Gunman, 32 Others Killed in Virginia Tech Shooting

At least 32 people have been killed and more than 26 people injured in the deadliest shooting rampage in U.S. history.

A gasp could be heard Monday at a Virginia Tech campus news conference when the police chief said at least 20 people had been killed, The Associated Press reported. Previously, only one person was thought to have been killed on the campus, which has 25,000 full-time students.

"Today the university was struck with a tragedy that we consider of monumental proportions," said Virginia Tech president Charles Steger, according to AP. "The university is shocked and indeed horrified."

President Bush, who spoke with both Steger and Virginia Governor Tim Kaine after the shootings, also expressed the nation's shock and sadness over the incident.

"Laura and I and many across our nation are praying for the victims and their families and all the members of the university community who have been devastated by this terrible tragedy," he told Steger and Kaine, according to a released statement. "I told them that my administration would do everything possible to assist with the investigation, and that I pledged that we would stand ready to help local law enforcement and the local community in any way we can during this time of sorrow."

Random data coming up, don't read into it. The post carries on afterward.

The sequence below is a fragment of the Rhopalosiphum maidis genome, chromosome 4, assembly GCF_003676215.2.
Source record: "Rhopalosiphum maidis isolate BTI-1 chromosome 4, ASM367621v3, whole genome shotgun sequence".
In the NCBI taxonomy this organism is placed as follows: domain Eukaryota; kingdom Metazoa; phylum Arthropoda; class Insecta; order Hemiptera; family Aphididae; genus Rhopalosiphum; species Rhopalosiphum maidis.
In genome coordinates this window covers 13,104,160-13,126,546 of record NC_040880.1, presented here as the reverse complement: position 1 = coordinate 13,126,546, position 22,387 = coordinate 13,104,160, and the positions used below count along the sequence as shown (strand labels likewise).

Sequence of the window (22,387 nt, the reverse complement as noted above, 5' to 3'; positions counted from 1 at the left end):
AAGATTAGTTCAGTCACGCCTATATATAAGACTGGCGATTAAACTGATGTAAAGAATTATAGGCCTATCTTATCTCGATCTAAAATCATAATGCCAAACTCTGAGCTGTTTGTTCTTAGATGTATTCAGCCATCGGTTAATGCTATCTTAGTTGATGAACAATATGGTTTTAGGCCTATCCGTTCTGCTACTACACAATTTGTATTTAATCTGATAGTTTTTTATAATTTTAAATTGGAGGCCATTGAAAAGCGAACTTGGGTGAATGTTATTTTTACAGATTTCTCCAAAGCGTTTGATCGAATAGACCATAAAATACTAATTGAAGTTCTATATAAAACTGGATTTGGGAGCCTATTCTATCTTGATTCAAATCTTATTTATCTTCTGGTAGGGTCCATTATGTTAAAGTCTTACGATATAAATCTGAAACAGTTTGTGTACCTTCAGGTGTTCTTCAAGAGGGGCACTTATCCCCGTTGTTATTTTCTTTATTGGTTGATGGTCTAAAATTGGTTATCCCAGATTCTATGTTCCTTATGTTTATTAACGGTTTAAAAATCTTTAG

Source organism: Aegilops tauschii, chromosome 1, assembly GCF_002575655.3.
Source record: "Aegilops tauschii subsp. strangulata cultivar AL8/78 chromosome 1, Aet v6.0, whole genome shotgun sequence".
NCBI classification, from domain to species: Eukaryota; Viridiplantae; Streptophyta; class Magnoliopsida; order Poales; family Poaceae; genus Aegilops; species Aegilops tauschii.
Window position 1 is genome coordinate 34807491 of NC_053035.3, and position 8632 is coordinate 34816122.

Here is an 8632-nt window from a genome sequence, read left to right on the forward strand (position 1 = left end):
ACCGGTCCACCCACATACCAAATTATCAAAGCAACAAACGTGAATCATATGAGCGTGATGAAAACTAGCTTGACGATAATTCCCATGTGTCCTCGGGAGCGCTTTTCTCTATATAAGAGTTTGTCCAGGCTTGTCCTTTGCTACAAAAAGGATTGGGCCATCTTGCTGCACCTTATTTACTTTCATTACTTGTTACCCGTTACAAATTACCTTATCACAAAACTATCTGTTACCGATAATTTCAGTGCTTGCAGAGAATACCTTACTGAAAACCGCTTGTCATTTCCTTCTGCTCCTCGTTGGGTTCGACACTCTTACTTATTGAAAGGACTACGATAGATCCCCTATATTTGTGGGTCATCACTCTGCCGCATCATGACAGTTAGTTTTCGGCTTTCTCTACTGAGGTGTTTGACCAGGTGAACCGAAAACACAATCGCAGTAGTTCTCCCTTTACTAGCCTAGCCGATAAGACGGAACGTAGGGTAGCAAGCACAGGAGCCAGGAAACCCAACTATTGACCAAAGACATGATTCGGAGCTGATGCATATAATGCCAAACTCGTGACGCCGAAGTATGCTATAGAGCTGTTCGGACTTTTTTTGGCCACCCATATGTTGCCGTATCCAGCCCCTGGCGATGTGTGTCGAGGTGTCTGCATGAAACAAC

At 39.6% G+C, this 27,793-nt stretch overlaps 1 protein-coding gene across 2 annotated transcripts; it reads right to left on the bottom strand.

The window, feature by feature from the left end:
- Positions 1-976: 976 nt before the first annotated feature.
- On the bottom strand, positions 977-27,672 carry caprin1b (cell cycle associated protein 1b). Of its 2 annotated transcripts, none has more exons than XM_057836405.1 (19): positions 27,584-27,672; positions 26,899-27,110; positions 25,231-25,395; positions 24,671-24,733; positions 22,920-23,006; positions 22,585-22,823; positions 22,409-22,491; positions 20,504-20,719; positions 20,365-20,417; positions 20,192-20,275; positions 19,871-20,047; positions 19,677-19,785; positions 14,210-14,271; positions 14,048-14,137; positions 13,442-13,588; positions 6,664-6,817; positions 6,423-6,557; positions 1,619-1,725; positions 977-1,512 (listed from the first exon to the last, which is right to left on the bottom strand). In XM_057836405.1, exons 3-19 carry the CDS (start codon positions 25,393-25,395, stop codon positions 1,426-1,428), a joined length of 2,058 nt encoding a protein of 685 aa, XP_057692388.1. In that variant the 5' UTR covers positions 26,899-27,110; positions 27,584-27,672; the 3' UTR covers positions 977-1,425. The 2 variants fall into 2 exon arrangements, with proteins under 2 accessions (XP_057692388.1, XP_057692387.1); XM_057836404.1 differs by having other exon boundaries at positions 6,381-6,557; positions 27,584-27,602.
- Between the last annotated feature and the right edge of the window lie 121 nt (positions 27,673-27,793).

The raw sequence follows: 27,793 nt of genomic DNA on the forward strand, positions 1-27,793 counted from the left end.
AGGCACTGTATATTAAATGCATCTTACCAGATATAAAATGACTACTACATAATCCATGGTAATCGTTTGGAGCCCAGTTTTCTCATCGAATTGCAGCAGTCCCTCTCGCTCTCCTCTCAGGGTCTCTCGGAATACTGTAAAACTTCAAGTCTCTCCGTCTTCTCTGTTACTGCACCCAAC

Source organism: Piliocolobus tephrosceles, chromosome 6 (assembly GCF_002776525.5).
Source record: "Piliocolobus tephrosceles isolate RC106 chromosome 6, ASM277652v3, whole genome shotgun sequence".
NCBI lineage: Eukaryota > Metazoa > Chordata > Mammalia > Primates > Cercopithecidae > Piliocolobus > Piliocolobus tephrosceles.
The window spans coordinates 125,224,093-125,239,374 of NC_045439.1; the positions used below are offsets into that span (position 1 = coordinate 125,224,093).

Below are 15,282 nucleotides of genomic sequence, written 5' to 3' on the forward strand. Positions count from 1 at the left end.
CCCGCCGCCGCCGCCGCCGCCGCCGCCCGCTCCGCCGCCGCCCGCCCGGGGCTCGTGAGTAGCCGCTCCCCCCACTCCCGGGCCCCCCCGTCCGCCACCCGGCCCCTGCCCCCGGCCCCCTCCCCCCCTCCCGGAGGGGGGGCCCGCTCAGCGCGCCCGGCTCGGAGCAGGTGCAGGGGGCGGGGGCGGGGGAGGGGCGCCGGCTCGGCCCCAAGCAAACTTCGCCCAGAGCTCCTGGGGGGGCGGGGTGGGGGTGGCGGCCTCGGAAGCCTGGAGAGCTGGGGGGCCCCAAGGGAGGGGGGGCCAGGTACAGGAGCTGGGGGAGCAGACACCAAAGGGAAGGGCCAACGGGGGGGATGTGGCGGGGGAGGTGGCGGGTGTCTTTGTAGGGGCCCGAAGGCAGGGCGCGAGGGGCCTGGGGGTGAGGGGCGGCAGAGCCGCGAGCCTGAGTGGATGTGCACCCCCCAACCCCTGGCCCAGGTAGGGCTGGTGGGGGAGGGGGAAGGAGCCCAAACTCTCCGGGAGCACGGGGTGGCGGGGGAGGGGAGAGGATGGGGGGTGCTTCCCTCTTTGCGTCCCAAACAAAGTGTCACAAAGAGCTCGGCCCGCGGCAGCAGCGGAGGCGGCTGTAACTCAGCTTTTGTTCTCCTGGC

According to reports, the shootings took place at opposite sides of the 2,600-acre (1,050-hectare) campus, beginning at about 7:15 a.m. EDT with one student killed at West Ambler Johnston, a coed residence hall that houses 895 people, and continuing about two hours later at Norris Hall, an engineering building.

Police said they were still investigating the shooting at the dorm when they got word of gunfire at the classroom building.

"Schools should be places of safety and sanctuary and learning. When that sanctuary is violated, the impact is felt in every American classroom and every American community," Bush commented.

It was not clear if the gunman, who also died during the rampage, was a student or if he died from police or took his own life. Investigators have also offered no motive for the attack.

"Today, our nation grieves with those who have lost loved ones at Virginia Tech," Bush stated. "We hold the victims in our hearts, we lift them up in our prayers, and we ask a loving God to comfort those who are suffering today."

Before Monday, the deadliest campus shooting in U.S. history took place in 1966 at the University of Texas, where Charles Whitman shot and killed 16 people from the 28th-floor observation deck of a clock tower, before he was gunned down by police. The deadliest mass shooting in U.S. history was in Killeen, Texas, in 1991, when George Hennard drove his pickup into a Luby's Cafeteria and shot 23 people to death, before shooting himself.